New CEO seeks to make acquisitions his stamp on insurer, without oversight from the government resuming expansion
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This article is being republished as part of our daily reproduction of WSJ.com articles that also appeared in the U.S. print edition of The Wall Street Journal (September 26, 2017).
American International Group Inc. is shuffling its structure and top leadership ranks as the insurance giant looks to begin an expansion that is expected to include acquisitions.
Chief Executive Brian Duperreault is reorganizing the company's business lines internally with two of his recent new hires taking on more responsibility, while one of his predecessor's top lieutenants is leaving.
The moves signal a reversal of efforts by prior CEO Peter Hancock at the insurance conglomerate, as Mr. Duperreault puts his stamp on the company and positions it to start expanding again, after years of shrinkage.
Mr. Duperreault's changes also come on the heels of the company's unsuccessful push last week in Washington, D.C., to get it out from under federal supervision as a "systemically important financial institution." Discussions among regulators are expected to continue about the company.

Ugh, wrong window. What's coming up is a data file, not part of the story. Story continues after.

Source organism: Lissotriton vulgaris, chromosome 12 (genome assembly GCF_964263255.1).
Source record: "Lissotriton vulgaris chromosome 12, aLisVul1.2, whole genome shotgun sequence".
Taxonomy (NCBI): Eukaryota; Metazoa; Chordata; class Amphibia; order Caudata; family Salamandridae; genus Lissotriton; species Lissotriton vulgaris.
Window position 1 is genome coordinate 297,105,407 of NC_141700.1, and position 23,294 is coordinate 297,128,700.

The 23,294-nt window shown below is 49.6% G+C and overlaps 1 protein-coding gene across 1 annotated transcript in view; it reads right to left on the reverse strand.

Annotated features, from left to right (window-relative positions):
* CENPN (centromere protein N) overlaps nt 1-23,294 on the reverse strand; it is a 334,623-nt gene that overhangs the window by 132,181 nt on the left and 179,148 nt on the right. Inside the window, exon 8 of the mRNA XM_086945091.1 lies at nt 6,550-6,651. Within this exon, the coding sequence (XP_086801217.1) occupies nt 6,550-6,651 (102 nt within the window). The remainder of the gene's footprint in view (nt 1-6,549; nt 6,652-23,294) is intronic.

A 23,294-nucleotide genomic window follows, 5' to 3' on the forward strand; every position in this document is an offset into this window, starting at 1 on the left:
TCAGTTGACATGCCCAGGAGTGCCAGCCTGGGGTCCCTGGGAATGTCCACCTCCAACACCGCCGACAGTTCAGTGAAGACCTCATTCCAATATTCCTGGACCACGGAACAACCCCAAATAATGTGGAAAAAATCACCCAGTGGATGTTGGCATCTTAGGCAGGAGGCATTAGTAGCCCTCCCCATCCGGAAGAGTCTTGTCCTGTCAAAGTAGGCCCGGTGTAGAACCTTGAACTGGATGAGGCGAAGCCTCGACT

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One of the most important ramifications of a removal of the so-called SIFI label is that it would make it easier for Mr. Duperreault to make acquisitions, without worrying about the need to obtain Federal Reserve approval for sending large amounts of capital out the door.
In the new development, Mr. Duperreault said in a release that AIG no longer would have units focused separately on commercial and consumer segments, but would transition to units that focus on type of insurance.
There will be a "general insurance" unit for the various property-casualty insurance products sold to businesses, wealthy homeowners and other clients, and a life-insurance and retirement-services unit. It also will have a stand-alone, technology-enabled insurance platform.
Two of the three heads of these units are people brought on board by Mr. Duperreault since he arrived this spring, and they hail from companies where he previously worked: Peter Zaffino, formerly an executive at Marsh & McLennan Cos., will head the general insurance unit, while Seraina Macia will run the technology unit.
Mr. Duperreault is widely credited with a successful turnaround of then-struggling insurance-brokerage and consulting firm Marsh & McLennan from 2008 to 2012. Ms. Macia worked with Mr. Duperreault at his previous CEO job at Hamilton Insurance Group.
Mr. Zaffino joined AIG last month as chief operating officer. When Mr. Duperreault announced Mr. Zaffino's hiring in July, he told employees to expect changes to the company's operating structure.
AIG's life and retirement unit will be led by Kevin Hogan, who has been running the existing consumer unit.